How Janet Yellen is going to keep the US from defaulting until at least June

The US Treasury Secretary is going to suspend investment in retiree funds for government employees.
Making the numbers work.
Making the numbers work.
Photo: Evelyn Hockstein (Reuters)
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US Treasury Secretary Janet Yellen is taking “extraordinary” measures to keep the US from defaulting on its debts while waiting for Congress to raise the debt ceiling. 

According to a letter sent to new Republican House of Representatives speaker Kevin McCarthy and other congressional leaders on Jan. 13, one of these measures is to suspend new investments in two government retiree funds for pensions and healthcare. The Treasury is also pausing reinvestment in the Government Securities Investment Fund, which is part of a savings plan for public employees.

Suspending investments in funds like these is a common way for the Treasury to ensure the country can pay its bills. How long this will work depends on how much tax revenue the US rakes in, as well as how inflation and the pause on student loan payments affect the government’s budget. Yellen said she believes the US could get to at least early June without default.

What happens when the US defaults?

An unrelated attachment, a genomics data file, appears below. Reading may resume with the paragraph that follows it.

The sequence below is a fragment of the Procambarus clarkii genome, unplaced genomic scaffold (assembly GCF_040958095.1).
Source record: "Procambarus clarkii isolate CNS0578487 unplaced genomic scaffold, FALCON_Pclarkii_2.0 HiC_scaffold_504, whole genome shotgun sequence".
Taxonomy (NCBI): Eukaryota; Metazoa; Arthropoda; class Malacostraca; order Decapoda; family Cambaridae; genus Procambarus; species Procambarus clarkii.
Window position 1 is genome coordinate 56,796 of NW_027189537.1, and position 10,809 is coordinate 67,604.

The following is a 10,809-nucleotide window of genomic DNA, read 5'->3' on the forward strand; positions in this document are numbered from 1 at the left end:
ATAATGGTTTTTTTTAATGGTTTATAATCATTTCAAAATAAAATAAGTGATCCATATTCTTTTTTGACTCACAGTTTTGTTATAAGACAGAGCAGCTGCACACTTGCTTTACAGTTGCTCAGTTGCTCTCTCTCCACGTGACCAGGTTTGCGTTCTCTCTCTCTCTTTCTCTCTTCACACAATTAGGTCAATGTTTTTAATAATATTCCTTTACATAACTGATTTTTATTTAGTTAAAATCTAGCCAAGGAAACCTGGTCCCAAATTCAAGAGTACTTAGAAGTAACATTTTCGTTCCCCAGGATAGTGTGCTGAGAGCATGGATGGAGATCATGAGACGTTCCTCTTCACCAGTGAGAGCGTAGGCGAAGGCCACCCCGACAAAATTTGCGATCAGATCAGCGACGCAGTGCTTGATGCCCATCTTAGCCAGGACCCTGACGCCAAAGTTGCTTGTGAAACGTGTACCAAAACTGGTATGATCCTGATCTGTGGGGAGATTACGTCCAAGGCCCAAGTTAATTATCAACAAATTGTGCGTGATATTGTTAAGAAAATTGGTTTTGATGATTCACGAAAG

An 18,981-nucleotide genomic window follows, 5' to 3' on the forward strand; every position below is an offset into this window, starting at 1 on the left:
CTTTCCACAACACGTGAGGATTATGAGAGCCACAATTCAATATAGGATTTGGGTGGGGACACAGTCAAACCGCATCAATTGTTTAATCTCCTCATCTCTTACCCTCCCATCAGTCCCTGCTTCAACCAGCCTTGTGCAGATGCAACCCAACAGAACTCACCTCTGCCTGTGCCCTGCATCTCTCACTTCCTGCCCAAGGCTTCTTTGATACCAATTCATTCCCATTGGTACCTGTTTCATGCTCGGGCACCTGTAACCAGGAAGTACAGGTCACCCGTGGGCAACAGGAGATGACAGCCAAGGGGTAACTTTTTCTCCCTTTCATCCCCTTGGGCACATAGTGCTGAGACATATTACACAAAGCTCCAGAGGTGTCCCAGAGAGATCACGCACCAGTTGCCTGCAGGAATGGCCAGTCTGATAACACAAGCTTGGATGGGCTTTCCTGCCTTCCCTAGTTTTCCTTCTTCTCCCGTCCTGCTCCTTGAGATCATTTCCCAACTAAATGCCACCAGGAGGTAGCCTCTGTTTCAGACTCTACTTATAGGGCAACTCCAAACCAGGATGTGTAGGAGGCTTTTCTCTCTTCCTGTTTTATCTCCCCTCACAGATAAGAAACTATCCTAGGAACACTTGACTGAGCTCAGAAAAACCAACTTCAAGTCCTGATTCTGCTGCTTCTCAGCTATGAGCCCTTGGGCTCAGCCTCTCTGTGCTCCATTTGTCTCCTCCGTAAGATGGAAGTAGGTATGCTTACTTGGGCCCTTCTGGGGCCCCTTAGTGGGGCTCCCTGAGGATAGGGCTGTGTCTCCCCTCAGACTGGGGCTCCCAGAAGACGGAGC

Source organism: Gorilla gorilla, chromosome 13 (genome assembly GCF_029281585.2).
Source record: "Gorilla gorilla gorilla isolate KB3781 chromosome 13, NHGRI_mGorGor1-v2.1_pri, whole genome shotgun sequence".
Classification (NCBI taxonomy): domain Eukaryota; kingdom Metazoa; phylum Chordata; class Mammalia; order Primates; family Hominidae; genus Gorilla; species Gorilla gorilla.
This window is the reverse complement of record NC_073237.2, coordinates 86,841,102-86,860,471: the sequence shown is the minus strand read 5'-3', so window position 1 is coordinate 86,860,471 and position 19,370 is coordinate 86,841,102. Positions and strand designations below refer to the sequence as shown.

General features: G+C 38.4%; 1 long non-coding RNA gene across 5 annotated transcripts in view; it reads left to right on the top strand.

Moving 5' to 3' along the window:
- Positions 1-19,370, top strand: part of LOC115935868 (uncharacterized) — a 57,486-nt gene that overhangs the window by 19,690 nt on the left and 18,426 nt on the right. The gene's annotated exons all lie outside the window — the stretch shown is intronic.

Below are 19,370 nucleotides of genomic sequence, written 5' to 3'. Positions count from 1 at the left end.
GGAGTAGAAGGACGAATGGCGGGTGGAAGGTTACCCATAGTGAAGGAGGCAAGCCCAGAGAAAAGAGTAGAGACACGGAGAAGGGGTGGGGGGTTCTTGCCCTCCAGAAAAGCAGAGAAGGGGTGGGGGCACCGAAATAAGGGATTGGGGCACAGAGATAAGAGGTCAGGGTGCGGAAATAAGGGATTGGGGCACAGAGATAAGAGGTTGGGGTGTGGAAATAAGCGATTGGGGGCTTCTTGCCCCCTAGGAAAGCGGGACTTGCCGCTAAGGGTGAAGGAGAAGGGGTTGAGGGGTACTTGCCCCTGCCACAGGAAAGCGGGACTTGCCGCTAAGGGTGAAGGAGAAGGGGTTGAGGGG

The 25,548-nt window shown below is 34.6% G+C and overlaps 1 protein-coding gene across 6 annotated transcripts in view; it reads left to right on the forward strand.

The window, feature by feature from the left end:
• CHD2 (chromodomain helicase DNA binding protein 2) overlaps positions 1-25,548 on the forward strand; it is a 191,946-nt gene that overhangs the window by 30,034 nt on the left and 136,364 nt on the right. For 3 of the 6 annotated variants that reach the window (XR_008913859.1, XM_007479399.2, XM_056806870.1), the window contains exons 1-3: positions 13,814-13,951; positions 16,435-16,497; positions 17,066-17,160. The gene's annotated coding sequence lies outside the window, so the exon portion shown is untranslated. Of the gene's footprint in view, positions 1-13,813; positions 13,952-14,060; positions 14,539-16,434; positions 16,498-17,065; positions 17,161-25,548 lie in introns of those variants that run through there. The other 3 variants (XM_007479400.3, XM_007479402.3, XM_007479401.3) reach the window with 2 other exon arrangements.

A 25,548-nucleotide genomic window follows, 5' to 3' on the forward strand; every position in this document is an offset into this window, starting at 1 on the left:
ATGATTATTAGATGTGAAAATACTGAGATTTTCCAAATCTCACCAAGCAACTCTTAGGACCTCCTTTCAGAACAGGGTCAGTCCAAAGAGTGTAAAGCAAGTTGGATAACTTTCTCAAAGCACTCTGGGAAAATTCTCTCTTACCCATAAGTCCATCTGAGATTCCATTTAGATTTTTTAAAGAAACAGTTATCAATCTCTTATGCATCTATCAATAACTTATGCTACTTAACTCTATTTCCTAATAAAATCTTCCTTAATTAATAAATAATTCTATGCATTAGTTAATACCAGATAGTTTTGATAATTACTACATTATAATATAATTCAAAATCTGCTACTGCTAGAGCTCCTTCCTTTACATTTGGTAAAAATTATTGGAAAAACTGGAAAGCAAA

If the debt ceiling is raised, the government employees’ funds will be made whole again—but if the country defaults, the US will likely enter a severe recession.

According to the Council of Economic Advisors, default would mean that the tens of millions of Americans who rely on government assistance to get by wouldn’t get it. This would include families, retirees, and veterans.

The country also wouldn’t have the funds to deploy military personnel and equipment, which would endanger the security of the US and its allies. The National Weather Service wouldn’t be able to warn Americans of severe weather events and the Federal Communications Commission wouldn’t be able to keep radios working.

Most importantly, a US default would create a global financial crisis. Most of the world relies on US Treasury debt as one of the safest asset classes. During a time when markets globally are bearish, putting US debt in danger would place much of the world’s economic well-being at risk.